Thirteen-year-old Lacey wakes one summer morning full of hope—hope that her mother's new job at the local grocery will go well, and hope that her new volunteer job at the public library will bring both satisfaction and, perhaps, a friend. Lacey knows that hope is not logical since her mother is mentally ill and haunted by the spirit of her dead father, and because she has been labeled a freak who is preoccupied by having to be the adult in the household after her mother kicked out her aunt Linda. On the bus on her way to the library, a classmate, Aaron, begins talking to Lacey and says that he will meet her at the end of her work day to ride the bus back with her. She accepts but does not expect him to be there. Aaron is waiting for her and is a great help and support when she discovers that her mother quit her job and has now disappeared. So much happens in this novel that it is difficult to believe it is only one day, with short flashbacks. The emotional impact is so intense that the reader inhabits Lacey's roller-coaster life and hopes at the end that she and her mother can survive and find peace. This is not the type of novel that will fly off the shelf, but with proper word of mouth, it will find a steady stream of readers. Reviewer: Suanne B. Roush
School Library Journal
Gr 7–10—This is a heart-wrenching exploration of Lacey's attempts to build a normal life for herself under the shadow of her mentally unstable mother. As the novel begins, the 13-year-old desperately hopes that Angela's new job as a cashier at Winn Dixie will offer her a fresh start. It will also free Lacey to volunteer at the local library, allowing her to escape the woman's suffocating neediness. Written in a taut, lyrical style, the story takes place in one day; Williams effectively uses this framework to build the character of responsible, yet vulnerable Lacey and fill in the family's gripping back story. Her beloved Aunt Linda moved out of the house after a final blow-up with Angela, and her repeated attempts to rescue the girl have been thwarted. Further tension is added in the specter of Lacey's dead grandfather, whose strange pull on her mother looms throughout the story. Shunned by her peers, Lacey is essentially alone, so when Aaron, a classmate, reaches out to her, she is at first wary. But when events begin to spiral out of control, and her mother goes missing, it is Aaron who supports and helps her. The girl's conflicting emotions about her mother are convincing, though her continual internal ruminations bog down the pace of the novel. Nevertheless, the story gradually gains momentum, climaxing in a horrifying scenario in which she must use all her emotional strength to defy her mother's insane plan. Lacey is both a resilient and sympathetic heroine, and the ending is not without hope. However, the novel's overall bleakness will limit its audience to those who enjoy their plots on the dark side.—Caroline Ward, The Ferguson Library, Stamford, CT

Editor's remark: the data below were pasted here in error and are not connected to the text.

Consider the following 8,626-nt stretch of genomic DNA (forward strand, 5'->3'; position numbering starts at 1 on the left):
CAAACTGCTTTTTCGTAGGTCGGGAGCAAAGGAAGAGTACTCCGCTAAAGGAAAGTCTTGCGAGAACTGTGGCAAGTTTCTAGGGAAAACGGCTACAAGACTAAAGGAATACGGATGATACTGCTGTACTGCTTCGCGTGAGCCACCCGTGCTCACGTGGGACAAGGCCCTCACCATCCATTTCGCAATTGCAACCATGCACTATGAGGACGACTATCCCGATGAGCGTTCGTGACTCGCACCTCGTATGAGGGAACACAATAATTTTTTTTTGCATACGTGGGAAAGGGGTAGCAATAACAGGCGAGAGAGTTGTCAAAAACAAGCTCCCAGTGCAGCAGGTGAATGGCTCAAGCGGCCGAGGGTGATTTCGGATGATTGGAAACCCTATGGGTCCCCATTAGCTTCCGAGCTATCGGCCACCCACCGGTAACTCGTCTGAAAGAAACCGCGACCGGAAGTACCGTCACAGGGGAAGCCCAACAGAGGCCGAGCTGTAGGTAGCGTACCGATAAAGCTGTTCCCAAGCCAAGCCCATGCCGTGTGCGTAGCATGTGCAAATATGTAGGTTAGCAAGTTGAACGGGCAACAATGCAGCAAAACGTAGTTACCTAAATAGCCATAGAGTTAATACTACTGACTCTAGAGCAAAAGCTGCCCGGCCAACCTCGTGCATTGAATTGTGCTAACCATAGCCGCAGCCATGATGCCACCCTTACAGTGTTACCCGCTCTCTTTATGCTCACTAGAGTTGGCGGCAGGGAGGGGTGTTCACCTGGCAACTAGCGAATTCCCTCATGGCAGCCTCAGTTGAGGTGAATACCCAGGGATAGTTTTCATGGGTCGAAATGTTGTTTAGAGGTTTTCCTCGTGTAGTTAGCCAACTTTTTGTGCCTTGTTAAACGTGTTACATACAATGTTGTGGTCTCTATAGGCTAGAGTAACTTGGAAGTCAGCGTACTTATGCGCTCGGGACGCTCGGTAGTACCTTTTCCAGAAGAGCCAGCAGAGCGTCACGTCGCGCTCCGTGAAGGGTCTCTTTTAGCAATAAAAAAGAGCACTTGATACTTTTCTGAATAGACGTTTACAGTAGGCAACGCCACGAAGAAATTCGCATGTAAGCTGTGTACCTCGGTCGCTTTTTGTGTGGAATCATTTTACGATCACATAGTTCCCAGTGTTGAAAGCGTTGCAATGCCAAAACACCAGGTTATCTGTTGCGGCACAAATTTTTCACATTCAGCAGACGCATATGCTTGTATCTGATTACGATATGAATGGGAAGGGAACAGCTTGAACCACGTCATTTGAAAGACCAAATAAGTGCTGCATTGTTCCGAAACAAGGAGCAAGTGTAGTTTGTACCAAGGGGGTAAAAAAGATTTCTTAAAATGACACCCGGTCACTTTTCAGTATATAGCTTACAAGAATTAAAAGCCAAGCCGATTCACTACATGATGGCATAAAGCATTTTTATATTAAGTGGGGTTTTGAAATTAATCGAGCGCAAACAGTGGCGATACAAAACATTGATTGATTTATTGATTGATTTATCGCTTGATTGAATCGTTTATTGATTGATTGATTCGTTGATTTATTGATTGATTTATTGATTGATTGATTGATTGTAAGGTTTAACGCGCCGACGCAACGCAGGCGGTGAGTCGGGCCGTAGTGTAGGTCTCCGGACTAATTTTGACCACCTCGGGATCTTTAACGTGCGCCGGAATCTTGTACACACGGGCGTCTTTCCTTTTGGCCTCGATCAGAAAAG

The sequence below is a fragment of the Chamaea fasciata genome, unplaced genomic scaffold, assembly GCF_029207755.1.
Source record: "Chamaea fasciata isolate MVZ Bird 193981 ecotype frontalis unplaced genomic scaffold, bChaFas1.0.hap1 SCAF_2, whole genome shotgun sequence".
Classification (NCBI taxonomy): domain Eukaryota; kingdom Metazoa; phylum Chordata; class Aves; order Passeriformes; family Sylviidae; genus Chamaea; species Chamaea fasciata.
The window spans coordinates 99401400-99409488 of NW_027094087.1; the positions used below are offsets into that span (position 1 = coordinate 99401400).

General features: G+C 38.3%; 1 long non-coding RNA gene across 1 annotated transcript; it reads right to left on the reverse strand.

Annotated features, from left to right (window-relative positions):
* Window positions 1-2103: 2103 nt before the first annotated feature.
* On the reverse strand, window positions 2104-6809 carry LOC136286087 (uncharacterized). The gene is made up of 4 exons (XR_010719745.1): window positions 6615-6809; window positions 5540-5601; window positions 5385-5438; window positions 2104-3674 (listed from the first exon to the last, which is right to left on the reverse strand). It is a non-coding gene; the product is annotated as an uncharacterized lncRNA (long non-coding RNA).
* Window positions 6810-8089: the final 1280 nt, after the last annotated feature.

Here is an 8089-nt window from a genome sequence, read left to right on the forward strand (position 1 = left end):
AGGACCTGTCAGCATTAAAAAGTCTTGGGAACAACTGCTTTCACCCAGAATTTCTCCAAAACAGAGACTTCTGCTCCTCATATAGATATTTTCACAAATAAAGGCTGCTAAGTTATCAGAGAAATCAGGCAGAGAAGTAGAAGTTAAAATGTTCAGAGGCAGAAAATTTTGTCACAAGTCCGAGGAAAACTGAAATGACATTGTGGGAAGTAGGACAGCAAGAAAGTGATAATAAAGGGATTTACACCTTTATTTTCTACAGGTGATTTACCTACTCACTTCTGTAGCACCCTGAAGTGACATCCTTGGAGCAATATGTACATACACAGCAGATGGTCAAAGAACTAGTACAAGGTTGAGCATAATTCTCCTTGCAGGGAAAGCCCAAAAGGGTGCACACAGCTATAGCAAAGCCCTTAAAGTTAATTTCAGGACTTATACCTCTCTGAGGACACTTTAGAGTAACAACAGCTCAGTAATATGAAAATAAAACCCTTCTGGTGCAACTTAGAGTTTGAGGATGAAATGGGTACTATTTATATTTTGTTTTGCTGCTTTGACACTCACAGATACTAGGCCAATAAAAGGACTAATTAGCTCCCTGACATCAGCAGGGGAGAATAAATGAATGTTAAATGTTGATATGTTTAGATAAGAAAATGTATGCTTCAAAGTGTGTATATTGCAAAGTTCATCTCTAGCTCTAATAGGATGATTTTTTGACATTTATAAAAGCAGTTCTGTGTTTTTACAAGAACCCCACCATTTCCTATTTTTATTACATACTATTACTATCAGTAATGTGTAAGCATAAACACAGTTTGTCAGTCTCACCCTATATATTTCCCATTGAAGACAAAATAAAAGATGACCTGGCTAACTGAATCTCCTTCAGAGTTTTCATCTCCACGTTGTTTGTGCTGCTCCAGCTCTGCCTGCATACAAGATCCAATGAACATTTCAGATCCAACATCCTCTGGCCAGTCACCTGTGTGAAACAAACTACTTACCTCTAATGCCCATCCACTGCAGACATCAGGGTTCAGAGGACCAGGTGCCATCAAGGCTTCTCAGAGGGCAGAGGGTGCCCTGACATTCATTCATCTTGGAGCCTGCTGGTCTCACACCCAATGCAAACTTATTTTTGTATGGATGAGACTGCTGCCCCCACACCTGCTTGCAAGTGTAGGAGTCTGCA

Kirkus Reviews

This absorbing portrait of a 13-year-old girl and her struggle to cope with her mentally ill mother transports readers to hope, fear and horror. Lacey just wants to be ordinary. She wants to have a friend and to work at the library, but her apparently psychotic mother dominates her life. The girl must take care of Momma, instead of the other way around. When her mother disappears, Lacey confronts not only her own fears but also her mother's desperate illness. Momma constantly talks to Lacey's dead "Granddaddy," who tells her to do bizarre things. Granddaddy's latest request, however, might get both of them killed. Far more frightening than a ghost story, the novel achieves complete realism as Williams shows readers events through the eyes of a young girl whom the child-protection system has failed. Nevertheless, Lacey has so much spunk that readers are sure she'll survive. The author has crafted both a riveting, unusual suspense tale and an absolutely convincing character in Lacey. The book truly is miles from ordinary, in the very best way. Outstanding. (Fiction. 12 & up)

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Product Details

St. Martin's Press
Publication date:
Edition description:
First Edition
Product dimensions:
5.80(w) x 8.30(h) x 1.00(d)
HL410L (what's this?)
Age Range:
12 - 18 Years

Read an Excerpt

Miles from Ordinary

A Novel
By Carol Lynch Williams

St. Martin's Griffin

Copyright © 2011 Carol Lynch Williams
All right reserved.